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Retirement in a Foreign Country

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I have been looking at different countries to move to in case this one asks me to leave. It could happen. Every time I look at one country or another, it seems like everyone on the internet starts passing around notes that I can't see, and telling each country that I'm looking at, that I am interested in coming there to live. The reason I say something as crazy that, is because when I spot a great place to retire too, the very next week, or even the next day, Time, or Newsweek or National Geographic Adventure publishes an article on why that country is a great place to retire to and how easy it is to live there.

The next thing you know, everybody and their mother-in-law is scrambling to get there, so that country raises the minimum requirements on how much you have to bring with you when you go there, ups the percentage of how much of your pension has to be directly deposited in their banking system, lowers the amount of household goods you can take with you, and generally makes it too much of a hassle, and suddenly it doesn't look like such a great deal anymore.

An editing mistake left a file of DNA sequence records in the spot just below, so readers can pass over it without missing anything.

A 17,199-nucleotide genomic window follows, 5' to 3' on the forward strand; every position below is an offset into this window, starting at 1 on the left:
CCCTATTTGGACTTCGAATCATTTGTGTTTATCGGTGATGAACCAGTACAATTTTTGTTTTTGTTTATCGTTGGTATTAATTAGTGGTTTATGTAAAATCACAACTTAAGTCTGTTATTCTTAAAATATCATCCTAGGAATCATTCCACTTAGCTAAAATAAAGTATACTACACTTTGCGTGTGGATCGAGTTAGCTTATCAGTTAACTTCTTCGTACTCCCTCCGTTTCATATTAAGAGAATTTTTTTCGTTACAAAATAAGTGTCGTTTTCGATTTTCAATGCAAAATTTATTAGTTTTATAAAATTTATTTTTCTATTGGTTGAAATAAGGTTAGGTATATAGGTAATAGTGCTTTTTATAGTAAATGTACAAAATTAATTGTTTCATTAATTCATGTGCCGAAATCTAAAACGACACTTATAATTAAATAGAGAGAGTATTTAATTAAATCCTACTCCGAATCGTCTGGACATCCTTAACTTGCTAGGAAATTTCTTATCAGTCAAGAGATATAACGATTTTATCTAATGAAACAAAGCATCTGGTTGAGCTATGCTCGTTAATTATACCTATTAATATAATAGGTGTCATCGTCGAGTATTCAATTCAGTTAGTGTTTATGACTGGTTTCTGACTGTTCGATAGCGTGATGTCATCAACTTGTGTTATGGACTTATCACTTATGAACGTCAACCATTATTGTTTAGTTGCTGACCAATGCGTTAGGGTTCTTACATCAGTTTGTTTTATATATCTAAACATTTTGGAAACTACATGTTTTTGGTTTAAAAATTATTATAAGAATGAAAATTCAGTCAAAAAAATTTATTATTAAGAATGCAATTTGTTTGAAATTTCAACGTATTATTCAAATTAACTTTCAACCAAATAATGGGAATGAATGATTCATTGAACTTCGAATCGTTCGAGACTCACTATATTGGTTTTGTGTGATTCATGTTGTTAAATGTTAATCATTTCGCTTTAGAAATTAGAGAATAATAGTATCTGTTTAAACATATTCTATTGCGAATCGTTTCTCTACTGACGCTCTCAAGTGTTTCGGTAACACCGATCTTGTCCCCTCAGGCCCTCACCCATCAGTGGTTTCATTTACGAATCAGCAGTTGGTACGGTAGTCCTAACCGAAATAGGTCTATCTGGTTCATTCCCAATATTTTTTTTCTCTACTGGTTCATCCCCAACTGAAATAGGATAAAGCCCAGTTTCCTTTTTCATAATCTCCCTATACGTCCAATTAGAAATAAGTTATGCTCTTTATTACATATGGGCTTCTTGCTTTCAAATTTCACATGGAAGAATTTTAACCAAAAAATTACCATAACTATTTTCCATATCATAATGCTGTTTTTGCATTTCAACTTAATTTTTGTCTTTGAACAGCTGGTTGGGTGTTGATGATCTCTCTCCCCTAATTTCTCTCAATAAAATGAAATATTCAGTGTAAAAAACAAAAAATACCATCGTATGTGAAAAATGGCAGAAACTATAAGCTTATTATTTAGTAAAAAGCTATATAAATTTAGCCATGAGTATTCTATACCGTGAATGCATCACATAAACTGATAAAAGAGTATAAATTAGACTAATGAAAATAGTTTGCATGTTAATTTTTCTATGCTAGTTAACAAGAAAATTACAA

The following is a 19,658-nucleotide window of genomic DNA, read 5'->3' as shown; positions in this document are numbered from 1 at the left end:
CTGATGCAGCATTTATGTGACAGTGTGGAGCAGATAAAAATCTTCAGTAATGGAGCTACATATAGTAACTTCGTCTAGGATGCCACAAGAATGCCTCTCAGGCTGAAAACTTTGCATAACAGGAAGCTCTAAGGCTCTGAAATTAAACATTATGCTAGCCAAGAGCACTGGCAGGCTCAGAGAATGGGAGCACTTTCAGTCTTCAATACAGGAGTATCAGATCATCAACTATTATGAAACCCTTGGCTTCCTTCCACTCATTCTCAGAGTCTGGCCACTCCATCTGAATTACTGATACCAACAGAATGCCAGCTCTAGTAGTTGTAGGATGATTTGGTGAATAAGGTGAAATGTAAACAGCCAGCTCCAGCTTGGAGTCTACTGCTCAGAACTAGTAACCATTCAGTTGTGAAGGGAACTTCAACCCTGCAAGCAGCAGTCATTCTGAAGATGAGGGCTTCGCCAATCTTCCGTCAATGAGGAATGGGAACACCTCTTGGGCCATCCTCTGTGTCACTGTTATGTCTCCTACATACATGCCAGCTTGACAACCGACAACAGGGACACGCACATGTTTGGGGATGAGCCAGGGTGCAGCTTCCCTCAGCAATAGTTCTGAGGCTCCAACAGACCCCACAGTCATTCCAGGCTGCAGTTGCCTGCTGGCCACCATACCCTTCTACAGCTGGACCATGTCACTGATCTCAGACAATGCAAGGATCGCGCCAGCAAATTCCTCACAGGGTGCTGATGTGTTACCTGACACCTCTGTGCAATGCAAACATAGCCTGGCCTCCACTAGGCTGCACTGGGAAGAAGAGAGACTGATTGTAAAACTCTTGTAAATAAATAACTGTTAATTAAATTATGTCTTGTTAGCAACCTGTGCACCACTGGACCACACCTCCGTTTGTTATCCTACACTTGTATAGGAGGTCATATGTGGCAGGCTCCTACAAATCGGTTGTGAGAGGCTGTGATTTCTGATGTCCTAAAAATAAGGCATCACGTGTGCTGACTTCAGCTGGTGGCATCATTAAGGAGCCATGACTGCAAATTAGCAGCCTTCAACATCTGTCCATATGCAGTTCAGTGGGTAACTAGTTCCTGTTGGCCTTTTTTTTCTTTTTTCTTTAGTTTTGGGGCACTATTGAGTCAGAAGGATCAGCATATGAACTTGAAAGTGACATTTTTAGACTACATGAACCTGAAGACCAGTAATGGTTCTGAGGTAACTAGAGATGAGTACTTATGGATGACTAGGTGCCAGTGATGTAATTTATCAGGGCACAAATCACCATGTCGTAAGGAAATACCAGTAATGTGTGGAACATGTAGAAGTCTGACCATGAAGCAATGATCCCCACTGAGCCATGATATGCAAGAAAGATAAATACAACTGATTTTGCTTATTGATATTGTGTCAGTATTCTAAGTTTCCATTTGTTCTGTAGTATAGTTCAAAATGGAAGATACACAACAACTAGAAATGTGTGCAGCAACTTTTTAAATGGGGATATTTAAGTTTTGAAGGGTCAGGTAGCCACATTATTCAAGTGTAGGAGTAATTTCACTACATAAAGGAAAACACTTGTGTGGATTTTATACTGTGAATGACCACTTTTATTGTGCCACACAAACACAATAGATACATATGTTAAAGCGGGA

I started doing this in 1997. Belize was my first choice. Nobody had ever heard of Belize in 1997. All of a sudden, everyone was moving to Belize. Then it was Costa Rica, and then Honduras, then it was Nicaragua and then Panama joined the club of nations seeking US ex-patriots. Mexico was a great place for ex-military and other pensioners, but when they took a whole town away from American retired people because some lady came up with a deed that said it was her land, not many Americans were too keen on moving there.

The first thing you look for is the price. We have all heard stories about living like a king on $500.00 a month. You can forget that. The only way you can live on $500.00 a month is to live like their lower middle class. That means sleeping in adobe houses with no AC, one light bulb just to show you have electricity, and cooking your rice and beans over a wood fire. Sound romantic? If all you want to do is wake up with a beer in your hand and fall asleep in a dead drunk, I guess it is. That's what you get for $500.00 dollars a month, and don't go out into your neighborhood after dark. To actually live like an American in the states, you are going to need at least $2500.00 a month. Which is still cheap considering that's for just about everything.